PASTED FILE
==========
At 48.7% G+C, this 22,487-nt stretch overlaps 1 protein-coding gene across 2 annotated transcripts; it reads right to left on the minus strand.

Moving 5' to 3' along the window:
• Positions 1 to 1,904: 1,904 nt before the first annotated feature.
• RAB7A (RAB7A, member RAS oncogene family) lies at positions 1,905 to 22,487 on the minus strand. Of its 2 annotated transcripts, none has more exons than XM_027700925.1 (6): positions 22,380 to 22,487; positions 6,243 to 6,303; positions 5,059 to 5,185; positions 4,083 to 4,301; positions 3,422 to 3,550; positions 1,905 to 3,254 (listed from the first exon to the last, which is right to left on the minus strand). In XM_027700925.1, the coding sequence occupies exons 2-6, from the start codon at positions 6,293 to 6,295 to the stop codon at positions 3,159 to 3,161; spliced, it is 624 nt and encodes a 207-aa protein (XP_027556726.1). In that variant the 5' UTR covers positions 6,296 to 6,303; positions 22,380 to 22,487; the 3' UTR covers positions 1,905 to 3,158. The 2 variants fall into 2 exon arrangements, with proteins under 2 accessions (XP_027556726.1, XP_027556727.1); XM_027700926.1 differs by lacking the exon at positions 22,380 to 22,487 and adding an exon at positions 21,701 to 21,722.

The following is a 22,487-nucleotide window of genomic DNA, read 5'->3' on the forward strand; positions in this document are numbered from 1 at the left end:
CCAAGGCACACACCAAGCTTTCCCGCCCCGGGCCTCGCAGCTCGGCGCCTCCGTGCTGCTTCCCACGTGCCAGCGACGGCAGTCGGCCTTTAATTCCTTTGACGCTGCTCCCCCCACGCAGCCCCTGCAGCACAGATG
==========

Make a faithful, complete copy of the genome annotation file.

At 48.7% G+C, this 22,487-nt stretch overlaps 1 protein-coding gene across 2 annotated transcripts; it reads right to left on the minus strand.

Moving 5' to 3' along the window:
• Positions 1 to 1,904: 1,904 nt before the first annotated feature.
• RAB7A (RAB7A, member RAS oncogene family) lies at positions 1,905 to 22,487 on the minus strand. Of its 2 annotated transcripts, none has more exons than XM_027700925.1 (6): positions 22,380 to 22,487; positions 6,243 to 6,303; positions 5,059 to 5,185; positions 4,083 to 4,301; positions 3,422 to 3,550; positions 1,905 to 3,254 (listed from the first exon to the last, which is right to left on the minus strand). In XM_027700925.1, the coding sequence occupies exons 2-6, from the start codon at positions 6,293 to 6,295 to the stop codon at positions 3,159 to 3,161; spliced, it is 624 nt and encodes a 207-aa protein (XP_027556726.1). In that variant the 5' UTR covers positions 6,296 to 6,303; positions 22,380 to 22,487; the 3' UTR covers positions 1,905 to 3,158. The 2 variants fall into 2 exon arrangements, with proteins under 2 accessions (XP_027556726.1, XP_027556727.1); XM_027700926.1 differs by lacking the exon at positions 22,380 to 22,487 and adding an exon at positions 21,701 to 21,722.

The following is a 22,487-nucleotide window of genomic DNA, read 5'->3' on the forward strand; positions in this document are numbered from 1 at the left end:
CCAAGGCACACACCAAGCTTTCCCGCCCCGGGCCTCGCAGCTCGGCGCCTCCGTGCTGCTTCCCACGTGCCAGCGACGGCAGTCGGCCTTTAATTCCTTTGACGCTGCTCCCCCCACGCAGCCCCTGCAGCACAGATG